Q: About a year and a half ago I began experiencing a shooting, shocking pain in my right lower jaw. The pain would come on when chewing, brushing my teeth, and when I merely touched certain parts of my face on the right side.
I went to my dentist, thinking that it was a dental problem. He did an exam and X-rays. He did find a superficial crack in a tooth, one that seemed to be at the site of the pain. He commenced to do a crown on that tooth. During the procedure my lower jaw was completely deadened with Novocain. I could still feel the shocking, raw nerve sensation. I informed my dentist of this and he has no clue as to the origin of the pain.
Then I went to my doctor who is an internist for help. He had me have a CT scan. It came back negative. Next, I have been getting treatments from a chiropractor. So far, no improvement. Now I have researched this phenomenon on the internet and am sure now that I have trigeminal neuralgia because I have all the classic symptoms. I reviewed the traditional treatments for TN and have no desire to try these “treatments”. I have also come across information that suggests a specific chiropractic care for TM. What is your advice?
A: Trigeminal neuralgia, a/k/a tic douloureux, is characterized by pain on one side of the face following the sensory distribution of cranial nerve V that radiates to the mandibular or maxillary area of the face in 35% of affected patients. It is often accompanied by a short-lived tic or spasm – thus the name. The pain most often is present on the right side of the face that may erupt from less than one and up to 100 times each day.
The condition can present by drinking hot or cold fluids, chewing, smiling, talking, blowing the nose, or even from touching the face as you have noted. The pain most frequently runs along the mandibular or maxillary nerves or the mandibular and ophthalmic areas of the nerve. In the greatest percentage of cases, the pain will shoot from the corner of the mouth to the angle of the jaw. It is severe, begins to subside within seconds, and begins with what we imagine an electric shock would be like. Pain attacks rarely occur during sleep. During waking hours, a patient will avoid touching his or her face and may attempt to hold the jaw still even when speaking to avoid triggering an attack.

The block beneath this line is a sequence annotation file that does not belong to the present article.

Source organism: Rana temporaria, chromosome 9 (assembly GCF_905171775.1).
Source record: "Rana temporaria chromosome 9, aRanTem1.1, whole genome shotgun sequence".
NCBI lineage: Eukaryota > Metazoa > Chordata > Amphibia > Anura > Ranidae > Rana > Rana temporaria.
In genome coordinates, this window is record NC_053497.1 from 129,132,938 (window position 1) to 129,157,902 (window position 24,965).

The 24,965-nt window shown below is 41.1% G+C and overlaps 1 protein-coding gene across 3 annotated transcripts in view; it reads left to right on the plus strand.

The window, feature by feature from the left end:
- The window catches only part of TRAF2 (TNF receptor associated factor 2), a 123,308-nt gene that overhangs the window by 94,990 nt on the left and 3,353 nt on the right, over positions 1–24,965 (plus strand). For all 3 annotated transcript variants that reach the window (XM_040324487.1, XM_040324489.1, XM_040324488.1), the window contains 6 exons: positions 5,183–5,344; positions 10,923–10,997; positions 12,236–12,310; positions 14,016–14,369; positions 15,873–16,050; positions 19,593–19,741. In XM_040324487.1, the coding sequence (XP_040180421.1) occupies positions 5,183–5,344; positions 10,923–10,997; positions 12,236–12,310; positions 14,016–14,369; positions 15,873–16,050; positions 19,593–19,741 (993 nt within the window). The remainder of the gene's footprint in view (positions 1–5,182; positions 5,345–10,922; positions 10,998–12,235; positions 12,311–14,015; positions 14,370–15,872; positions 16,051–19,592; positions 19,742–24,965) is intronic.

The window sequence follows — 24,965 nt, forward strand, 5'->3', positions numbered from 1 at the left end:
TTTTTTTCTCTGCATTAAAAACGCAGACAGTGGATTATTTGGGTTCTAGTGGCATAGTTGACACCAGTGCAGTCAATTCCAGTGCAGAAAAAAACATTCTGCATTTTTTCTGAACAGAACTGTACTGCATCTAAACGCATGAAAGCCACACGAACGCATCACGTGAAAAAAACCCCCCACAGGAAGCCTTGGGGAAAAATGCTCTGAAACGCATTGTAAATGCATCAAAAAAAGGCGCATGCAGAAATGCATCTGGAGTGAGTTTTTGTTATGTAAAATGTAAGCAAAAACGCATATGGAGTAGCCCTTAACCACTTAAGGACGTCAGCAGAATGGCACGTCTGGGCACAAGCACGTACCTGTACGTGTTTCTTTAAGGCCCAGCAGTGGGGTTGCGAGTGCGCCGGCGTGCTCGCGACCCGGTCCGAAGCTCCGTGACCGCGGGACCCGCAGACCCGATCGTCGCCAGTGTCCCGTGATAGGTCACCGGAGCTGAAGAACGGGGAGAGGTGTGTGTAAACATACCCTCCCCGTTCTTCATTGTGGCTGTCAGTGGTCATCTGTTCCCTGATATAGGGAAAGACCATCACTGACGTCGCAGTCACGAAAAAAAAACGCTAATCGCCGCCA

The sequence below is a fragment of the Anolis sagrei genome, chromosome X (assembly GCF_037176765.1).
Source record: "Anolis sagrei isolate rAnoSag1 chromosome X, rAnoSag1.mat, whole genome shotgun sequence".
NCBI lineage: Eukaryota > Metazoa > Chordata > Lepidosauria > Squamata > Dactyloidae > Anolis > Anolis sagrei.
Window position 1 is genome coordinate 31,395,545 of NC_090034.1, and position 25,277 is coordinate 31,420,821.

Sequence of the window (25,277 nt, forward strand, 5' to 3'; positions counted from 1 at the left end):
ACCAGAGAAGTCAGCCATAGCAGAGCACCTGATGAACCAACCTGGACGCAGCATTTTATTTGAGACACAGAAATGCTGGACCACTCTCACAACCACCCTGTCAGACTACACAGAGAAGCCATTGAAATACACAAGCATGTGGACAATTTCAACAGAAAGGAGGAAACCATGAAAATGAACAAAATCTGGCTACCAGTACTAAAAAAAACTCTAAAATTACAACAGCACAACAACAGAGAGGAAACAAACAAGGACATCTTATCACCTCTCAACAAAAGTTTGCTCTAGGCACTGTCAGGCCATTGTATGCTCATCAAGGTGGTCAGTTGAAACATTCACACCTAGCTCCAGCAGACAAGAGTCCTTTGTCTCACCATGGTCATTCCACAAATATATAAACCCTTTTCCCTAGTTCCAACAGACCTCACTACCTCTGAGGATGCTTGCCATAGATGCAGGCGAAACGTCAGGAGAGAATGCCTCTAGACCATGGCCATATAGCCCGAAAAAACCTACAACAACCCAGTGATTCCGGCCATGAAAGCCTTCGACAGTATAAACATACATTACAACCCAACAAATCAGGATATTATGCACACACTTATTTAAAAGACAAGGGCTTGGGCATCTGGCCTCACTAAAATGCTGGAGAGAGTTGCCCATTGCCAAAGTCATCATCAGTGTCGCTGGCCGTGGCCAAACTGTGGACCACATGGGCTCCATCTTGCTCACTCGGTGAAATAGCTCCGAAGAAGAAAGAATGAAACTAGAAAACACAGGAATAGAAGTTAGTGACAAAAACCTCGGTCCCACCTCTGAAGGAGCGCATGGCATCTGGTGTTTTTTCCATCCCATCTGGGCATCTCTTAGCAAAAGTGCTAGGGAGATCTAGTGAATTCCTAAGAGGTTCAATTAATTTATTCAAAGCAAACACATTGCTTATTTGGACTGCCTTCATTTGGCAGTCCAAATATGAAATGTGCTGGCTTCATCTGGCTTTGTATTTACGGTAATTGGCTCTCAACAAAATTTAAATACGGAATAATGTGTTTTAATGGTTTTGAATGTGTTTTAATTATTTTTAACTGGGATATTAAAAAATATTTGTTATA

There is no radiologic, lab or electrophysiologic testing that will diagnose the condition. Rather, strict criteria as defined by the International Headache Society stresses, in part, that a) the patient must have paroxysmal attacks of pain that last from a fraction of a second to two minutes, affecting one or more divisions of the trigeminal nerve; b) the pain must have one of the following characteristics – stabbing, superficial, intense or sharp or be precipitated from trigger areas of by trigger factors; and c) the attacks are stereotyped in the individual patient. .
If therapy with carbamazepine is contemplated, a liver function test and blood count is required. Further, because oxcarbazepine can cause hyponatremia (a less than optimal amount of sodium in the blood), a serum sodium level should be measured once therapy is instituted. Treatment is in the form of medication, percutaneous procedures (i.e.: biopsy), surgery, or radiation therapy. As you might expect, a trial of medication is the initial step and is sufficient in ¾ of all patients with idiopathic or neurovascular TN treated with a single-dose. Immediate relief is often realized. Surgical treatment follows with percutaneous procedures, gamma knife surgery, or microvascular depression. Ninety percent of patients are pain-free immediately or soon after any of the procedures noted, with microvascular decompression lasting the longest. The type of procedure used will depending on the patient’s age and other considerations, a choice that should be the surgeon and patient.
I recommend you make an appointment with your physician to determine if you do, indeed have trigeminal neuralgia, or if something else is going on that hasn’t been appropriately diagnosed. Only then will you know which direction to proceed toward.